23 Science and Education of the Republic of Croatia
24 part of the state public system like all the other primary, secondary
25 schools, universities and so on, because that's the system in Croatia
1 And the Ministry of Science is the go-between between the budget on the
2 one hand and this whole scientific research community and system on the
4 Q. Now, sir, as you told us yesterday, in addition to your academic
5 involvements, you have been a rather prominent, in fact, social and
6 political activist, I believe you said, over the past 20 years; correct?
7 A. It's correct in part. I mentioned that I was very active in
8 social life, not in political life. I was very active in the civil
9 society of the Republic of Croatia
10 cohesion and human rights.
11 Q. And would it be fair to say, sir, that during that time, during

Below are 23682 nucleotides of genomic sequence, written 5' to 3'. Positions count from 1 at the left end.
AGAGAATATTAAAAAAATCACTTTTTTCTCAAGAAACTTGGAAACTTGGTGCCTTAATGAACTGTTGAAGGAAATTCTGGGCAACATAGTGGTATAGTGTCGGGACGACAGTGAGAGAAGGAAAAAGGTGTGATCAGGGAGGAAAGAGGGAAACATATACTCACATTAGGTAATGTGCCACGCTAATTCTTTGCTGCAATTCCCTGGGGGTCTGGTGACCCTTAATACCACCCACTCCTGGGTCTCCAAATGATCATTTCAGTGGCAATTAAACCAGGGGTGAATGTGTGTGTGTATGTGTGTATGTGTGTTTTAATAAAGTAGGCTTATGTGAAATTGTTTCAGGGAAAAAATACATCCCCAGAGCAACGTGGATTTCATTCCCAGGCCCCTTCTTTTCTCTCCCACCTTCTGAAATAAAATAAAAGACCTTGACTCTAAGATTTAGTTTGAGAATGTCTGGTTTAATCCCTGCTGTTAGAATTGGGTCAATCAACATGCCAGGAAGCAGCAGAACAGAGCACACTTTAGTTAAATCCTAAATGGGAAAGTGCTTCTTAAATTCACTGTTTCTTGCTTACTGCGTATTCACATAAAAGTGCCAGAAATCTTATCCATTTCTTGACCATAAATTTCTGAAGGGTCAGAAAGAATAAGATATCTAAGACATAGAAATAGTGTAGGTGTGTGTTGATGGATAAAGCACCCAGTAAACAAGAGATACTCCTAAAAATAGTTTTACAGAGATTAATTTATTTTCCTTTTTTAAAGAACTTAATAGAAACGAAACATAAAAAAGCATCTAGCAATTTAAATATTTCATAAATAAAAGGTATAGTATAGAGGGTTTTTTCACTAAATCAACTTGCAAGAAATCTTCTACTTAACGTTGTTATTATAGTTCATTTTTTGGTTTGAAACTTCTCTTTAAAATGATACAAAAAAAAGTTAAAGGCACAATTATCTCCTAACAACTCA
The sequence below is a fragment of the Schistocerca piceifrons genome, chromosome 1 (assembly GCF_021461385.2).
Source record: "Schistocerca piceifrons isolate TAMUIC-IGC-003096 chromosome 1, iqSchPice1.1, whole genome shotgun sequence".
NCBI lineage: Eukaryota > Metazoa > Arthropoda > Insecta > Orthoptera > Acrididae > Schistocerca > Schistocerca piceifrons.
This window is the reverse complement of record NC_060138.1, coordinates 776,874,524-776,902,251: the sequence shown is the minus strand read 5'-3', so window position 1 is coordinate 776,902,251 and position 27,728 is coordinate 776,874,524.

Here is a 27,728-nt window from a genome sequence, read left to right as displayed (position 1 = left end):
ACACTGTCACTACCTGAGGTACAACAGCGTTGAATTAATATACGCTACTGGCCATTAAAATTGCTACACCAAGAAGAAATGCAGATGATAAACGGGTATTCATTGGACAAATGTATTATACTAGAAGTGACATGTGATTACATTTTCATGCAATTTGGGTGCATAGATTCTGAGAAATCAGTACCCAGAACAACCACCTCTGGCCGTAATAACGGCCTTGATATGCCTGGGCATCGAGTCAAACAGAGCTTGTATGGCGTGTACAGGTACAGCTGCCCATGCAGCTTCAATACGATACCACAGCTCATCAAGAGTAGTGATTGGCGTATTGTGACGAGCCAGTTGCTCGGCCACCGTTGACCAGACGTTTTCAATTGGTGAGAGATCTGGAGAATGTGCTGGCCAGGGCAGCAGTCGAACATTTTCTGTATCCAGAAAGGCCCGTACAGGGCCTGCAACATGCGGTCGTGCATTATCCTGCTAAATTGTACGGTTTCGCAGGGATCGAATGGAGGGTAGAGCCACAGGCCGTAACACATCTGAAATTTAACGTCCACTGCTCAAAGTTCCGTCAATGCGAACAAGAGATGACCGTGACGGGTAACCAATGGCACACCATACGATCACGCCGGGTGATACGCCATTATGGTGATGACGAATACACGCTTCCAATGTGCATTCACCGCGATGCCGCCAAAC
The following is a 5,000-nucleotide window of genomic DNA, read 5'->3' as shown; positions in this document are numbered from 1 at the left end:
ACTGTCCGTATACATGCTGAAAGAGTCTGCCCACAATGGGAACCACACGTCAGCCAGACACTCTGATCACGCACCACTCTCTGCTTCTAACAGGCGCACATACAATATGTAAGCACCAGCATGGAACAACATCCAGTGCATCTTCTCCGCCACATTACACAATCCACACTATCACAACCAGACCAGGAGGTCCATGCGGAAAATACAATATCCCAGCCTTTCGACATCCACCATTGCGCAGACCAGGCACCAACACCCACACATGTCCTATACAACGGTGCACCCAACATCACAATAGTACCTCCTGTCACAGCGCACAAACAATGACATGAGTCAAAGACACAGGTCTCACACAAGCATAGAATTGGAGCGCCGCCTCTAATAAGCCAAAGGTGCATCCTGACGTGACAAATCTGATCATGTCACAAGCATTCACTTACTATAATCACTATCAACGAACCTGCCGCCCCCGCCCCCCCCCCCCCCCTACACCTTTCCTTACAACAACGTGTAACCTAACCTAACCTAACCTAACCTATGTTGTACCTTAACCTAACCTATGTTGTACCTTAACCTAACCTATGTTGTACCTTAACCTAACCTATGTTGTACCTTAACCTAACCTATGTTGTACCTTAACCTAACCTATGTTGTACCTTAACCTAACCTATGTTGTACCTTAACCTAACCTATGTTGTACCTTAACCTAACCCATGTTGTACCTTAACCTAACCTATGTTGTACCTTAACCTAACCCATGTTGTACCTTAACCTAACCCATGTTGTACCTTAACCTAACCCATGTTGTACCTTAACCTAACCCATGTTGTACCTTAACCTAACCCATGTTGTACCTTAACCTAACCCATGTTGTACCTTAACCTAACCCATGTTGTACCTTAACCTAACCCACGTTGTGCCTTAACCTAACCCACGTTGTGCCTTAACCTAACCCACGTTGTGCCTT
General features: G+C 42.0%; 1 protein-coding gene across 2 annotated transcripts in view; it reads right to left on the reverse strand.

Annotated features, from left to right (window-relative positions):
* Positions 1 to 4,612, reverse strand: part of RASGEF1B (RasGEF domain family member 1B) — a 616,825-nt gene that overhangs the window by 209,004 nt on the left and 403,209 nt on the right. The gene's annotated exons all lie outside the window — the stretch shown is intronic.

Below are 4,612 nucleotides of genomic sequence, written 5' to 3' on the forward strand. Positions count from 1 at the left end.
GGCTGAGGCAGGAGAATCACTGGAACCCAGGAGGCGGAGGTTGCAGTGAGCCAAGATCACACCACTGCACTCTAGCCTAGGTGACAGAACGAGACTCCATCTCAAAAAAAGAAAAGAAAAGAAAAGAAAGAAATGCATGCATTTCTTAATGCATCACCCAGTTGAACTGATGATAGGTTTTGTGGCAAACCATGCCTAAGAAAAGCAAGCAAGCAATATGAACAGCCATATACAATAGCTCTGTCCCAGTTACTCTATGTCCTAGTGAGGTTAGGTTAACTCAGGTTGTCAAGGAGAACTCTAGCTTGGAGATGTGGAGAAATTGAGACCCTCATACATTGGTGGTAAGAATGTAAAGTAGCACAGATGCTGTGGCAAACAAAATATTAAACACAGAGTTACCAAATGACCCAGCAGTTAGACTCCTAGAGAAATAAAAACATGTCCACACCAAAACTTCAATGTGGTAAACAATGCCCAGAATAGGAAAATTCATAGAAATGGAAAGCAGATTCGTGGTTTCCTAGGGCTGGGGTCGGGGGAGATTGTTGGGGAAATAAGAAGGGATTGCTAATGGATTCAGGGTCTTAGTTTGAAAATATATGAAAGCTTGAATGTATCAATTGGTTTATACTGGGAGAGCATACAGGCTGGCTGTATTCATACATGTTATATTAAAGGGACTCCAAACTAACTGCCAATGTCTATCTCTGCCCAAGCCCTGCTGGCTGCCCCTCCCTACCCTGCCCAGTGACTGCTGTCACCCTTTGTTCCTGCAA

12 those 20 years of activism you have been often identified as someone on
13 the -- on the right wing of the political spectrum?
14 A. Well, it would depend on how talk to, because there were various
15 stereotypes that were attributed to me, but there are other opinions,
16 too, because, unfortunately, in Croatia
17 Everything is seen through politics, and people only look at things in
18 black and white, right or left. It's part of our Communist heritage.
19 Q. You are --
20 A. And --
21 Q. Excuse me, sir. You are also a member or perhaps an officer, you
22 can assist us, please, but you're active in the Croatian homeland war